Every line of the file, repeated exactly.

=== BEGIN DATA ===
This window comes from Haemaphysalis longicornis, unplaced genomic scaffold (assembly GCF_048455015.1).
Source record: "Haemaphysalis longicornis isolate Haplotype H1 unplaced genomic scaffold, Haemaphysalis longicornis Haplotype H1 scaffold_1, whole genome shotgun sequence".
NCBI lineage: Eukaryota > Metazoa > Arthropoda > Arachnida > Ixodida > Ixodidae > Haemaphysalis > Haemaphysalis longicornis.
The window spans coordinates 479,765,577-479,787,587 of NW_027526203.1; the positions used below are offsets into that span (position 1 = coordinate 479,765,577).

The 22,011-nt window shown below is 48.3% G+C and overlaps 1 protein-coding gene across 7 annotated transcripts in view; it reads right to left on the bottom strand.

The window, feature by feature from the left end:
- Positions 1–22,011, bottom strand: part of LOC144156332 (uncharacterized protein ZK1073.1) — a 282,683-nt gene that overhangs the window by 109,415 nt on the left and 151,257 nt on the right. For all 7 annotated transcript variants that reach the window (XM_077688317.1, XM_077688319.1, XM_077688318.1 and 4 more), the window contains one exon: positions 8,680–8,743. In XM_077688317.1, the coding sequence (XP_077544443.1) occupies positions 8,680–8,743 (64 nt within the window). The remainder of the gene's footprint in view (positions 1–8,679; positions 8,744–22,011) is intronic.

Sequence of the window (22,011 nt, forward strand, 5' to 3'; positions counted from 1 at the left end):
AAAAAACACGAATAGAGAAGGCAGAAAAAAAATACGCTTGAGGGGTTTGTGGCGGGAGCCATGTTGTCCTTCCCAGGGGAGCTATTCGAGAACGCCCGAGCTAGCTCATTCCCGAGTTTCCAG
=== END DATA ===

This window comes from Haemaphysalis longicornis, unplaced genomic scaffold (assembly GCF_048455015.1).
Source record: "Haemaphysalis longicornis isolate Haplotype H1 unplaced genomic scaffold, Haemaphysalis longicornis Haplotype H1 scaffold_1, whole genome shotgun sequence".
NCBI lineage: Eukaryota > Metazoa > Arthropoda > Arachnida > Ixodida > Ixodidae > Haemaphysalis > Haemaphysalis longicornis.
The window spans coordinates 479,765,577-479,787,587 of NW_027526203.1; the positions used below are offsets into that span (position 1 = coordinate 479,765,577).

The 22,011-nt window shown below is 48.3% G+C and overlaps 1 protein-coding gene across 7 annotated transcripts in view; it reads right to left on the bottom strand.

The window, feature by feature from the left end:
- Positions 1–22,011, bottom strand: part of LOC144156332 (uncharacterized protein ZK1073.1) — a 282,683-nt gene that overhangs the window by 109,415 nt on the left and 151,257 nt on the right. For all 7 annotated transcript variants that reach the window (XM_077688317.1, XM_077688319.1, XM_077688318.1 and 4 more), the window contains one exon: positions 8,680–8,743. In XM_077688317.1, the coding sequence (XP_077544443.1) occupies positions 8,680–8,743 (64 nt within the window). The remainder of the gene's footprint in view (positions 1–8,679; positions 8,744–22,011) is intronic.

Sequence of the window (22,011 nt, forward strand, 5' to 3'; positions counted from 1 at the left end):
AAAAAACACGAATAGAGAAGGCAGAAAAAAAATACGCTTGAGGGGTTTGTGGCGGGAGCCATGTTGTCCTTCCCAGGGGAGCTATTCGAGAACGCCCGAGCTAGCTCATTCCCGAGTTTCCAG